Although the CGMS has proved to be useful for improving HbA1c levels in persons with poorly controlled type 1 diabetes (3,9,10), a high degree of unexpected asymptomatic nighttime hypoglycemia has been reported in these studies (36,8). The CGMS data were assumed to be accurate, although there were no simultaneous meter values for verification. One group reported that 70% of 56 children who wore the CGMS for 3 days had prolonged, frequent asymptomatic hypoglycemia (4). Others found that morning ketones were only positive in 1 of 11 reported occurrences of prolonged (greater than 30 min) overnight hypoglycemia (7), suggesting the hypoglycemia might not have been real. The present study was designed to specifically test the accuracy of the CGMS in subjects who had achieved tight control of diabetes (HbA1c ≤7.1). In this population with relatively low standard deviation in glucose values, the CGMS clearly reported spuriously low glucose values.

For approval by the U.S. Food and Drug Administration, the CGMS was tested on 62 patients with diabetes in a multicenter clinical trial, comparing sensor output with >9,000 fingerstick glucose measurements (11). HbA1c levels ranged from 5.4 to 10.6% (mean 7.4). The average correlation coefficient between sensor measurements and blood glucose values was 0.92. Of the 169 times when the CGMS read low (<70 mg/dl), the Accu-Check Advantage meter confirmed a low reading in only 50 cases (30%). The CGMS was far more accurate when it read in target range (70–180 mg/dl) (93% agreement with meter category) or >180 mg/dl (70% agreement).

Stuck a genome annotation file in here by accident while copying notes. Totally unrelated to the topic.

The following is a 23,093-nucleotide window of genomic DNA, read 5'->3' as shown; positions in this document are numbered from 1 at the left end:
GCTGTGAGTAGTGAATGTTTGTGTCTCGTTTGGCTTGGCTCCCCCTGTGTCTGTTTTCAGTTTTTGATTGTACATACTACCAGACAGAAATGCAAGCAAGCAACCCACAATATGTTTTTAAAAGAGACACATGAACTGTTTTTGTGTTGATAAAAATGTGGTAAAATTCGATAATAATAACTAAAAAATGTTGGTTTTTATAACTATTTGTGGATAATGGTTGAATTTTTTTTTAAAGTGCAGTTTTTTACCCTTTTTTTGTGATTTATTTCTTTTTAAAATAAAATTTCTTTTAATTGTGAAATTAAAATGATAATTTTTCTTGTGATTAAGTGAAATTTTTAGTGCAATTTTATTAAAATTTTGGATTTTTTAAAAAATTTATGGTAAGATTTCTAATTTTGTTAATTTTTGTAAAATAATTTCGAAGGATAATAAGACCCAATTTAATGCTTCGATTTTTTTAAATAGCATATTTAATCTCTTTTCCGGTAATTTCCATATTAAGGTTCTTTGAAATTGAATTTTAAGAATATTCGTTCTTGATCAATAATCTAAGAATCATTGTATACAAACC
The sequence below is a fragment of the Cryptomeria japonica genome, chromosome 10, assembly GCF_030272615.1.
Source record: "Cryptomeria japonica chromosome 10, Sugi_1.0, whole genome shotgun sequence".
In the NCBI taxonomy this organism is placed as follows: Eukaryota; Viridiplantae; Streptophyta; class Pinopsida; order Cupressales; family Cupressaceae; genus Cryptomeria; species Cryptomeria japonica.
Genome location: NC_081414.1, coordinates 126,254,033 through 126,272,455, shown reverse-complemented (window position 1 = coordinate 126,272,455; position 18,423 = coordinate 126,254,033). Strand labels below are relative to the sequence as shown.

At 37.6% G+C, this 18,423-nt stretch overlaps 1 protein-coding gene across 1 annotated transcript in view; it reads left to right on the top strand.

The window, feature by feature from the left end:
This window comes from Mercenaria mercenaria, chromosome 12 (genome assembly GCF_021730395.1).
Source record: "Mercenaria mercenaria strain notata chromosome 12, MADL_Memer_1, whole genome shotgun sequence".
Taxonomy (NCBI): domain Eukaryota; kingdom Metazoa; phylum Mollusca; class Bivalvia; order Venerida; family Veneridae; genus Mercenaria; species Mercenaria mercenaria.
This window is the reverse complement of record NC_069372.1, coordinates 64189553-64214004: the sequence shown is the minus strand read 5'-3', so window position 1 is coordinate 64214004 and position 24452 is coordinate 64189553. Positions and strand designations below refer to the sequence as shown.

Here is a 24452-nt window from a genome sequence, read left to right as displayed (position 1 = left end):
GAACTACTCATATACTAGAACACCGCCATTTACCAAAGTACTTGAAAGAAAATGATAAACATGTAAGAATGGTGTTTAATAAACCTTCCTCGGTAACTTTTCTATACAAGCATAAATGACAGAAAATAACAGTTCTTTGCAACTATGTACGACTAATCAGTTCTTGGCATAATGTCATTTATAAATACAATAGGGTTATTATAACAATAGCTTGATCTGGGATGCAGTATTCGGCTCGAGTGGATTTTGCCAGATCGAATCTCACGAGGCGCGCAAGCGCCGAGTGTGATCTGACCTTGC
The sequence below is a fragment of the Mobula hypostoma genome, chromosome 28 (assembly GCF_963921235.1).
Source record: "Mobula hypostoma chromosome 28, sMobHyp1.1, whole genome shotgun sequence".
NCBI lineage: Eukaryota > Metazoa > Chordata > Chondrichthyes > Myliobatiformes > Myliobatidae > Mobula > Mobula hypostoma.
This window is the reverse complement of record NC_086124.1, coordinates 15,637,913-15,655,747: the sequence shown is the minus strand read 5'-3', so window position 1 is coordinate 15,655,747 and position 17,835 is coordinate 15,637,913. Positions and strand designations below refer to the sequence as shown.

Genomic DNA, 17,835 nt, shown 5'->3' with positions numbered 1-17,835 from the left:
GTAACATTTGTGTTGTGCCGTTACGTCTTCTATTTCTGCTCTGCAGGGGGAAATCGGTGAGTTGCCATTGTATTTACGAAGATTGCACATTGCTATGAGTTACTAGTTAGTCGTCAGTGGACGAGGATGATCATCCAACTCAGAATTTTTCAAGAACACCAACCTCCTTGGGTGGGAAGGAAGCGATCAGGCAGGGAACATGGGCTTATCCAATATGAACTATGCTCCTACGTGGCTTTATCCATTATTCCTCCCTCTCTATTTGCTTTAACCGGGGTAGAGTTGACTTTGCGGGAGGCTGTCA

The CGMS sensor measures the amount of glucose in the interstitial fluid and then calculates the expected corresponding blood glucose level. The difference between plasma glucose and interstitial fluid glucose is not constant. There may be a brief lag time after meals when interstitial fluid is lower, until plasma glucose diffuses across the interstitial space and they equilibrate. During exercise, the interstitial fluid glucose levels may decrease more quickly than the plasma glucose level because the cells are consuming glucose rapidly. In general, however, differences between plasma glucose and interstitial fluid glucose have been reported to be relatively minor, with the lag time between them usually <10 min (12).